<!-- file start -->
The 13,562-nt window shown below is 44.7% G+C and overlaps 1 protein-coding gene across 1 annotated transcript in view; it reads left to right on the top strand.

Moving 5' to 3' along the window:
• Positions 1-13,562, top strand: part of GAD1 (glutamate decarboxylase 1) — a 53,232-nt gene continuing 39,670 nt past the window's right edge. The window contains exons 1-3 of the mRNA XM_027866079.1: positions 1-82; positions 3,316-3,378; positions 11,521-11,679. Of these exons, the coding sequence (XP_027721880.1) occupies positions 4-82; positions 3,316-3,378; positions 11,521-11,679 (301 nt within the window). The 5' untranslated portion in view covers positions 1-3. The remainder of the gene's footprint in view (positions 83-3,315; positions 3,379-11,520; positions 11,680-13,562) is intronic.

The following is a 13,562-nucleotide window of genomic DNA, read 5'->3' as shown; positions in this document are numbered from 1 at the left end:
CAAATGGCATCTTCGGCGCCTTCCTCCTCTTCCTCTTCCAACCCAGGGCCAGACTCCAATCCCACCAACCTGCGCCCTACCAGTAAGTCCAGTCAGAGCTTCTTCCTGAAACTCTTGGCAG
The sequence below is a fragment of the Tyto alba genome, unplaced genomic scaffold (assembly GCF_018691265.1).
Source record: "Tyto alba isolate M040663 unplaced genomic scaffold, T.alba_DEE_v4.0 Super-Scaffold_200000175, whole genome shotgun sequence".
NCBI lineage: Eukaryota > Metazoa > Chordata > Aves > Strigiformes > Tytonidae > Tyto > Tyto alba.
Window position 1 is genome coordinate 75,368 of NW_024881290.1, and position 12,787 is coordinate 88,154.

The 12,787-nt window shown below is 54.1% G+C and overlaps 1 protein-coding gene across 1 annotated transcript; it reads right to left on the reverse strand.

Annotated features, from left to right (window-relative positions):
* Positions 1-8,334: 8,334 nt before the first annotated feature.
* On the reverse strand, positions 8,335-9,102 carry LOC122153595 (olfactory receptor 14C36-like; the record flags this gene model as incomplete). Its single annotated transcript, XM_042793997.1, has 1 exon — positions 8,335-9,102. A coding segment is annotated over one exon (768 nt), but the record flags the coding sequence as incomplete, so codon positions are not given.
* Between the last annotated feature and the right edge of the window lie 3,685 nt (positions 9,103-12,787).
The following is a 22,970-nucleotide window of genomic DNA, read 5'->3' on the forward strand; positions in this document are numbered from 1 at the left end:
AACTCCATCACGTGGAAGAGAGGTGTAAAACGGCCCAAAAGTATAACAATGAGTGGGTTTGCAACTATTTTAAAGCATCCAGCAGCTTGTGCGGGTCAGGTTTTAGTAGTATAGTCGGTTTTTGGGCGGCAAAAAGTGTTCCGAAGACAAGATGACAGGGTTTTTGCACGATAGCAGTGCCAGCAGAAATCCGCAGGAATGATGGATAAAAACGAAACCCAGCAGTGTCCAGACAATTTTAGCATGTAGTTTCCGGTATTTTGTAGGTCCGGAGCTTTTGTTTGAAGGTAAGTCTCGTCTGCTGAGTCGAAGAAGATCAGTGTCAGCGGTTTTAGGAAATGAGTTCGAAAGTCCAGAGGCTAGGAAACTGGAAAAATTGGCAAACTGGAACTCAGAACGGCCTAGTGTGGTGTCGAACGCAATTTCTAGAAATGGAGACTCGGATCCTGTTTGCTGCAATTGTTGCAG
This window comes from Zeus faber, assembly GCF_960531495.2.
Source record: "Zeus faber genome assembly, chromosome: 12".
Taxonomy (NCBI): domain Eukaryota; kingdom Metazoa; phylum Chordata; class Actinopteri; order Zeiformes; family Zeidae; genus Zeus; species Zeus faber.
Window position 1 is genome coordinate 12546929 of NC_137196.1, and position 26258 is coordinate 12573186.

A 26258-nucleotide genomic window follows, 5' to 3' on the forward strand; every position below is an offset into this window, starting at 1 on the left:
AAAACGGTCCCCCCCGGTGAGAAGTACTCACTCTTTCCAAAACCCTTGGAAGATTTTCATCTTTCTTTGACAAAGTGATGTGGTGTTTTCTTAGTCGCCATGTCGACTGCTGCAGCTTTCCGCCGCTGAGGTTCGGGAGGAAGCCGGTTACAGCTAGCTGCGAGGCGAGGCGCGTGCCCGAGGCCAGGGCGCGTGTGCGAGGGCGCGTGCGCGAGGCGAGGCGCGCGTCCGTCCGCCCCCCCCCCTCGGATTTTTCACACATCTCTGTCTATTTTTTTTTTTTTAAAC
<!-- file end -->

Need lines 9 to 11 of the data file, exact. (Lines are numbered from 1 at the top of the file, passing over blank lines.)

Window position 1 is genome coordinate 75,368 of NW_024881290.1, and position 12,787 is coordinate 88,154.

The 12,787-nt window shown below is 54.1% G+C and overlaps 1 protein-coding gene across 1 annotated transcript; it reads right to left on the reverse strand.

Annotated features, from left to right (window-relative positions):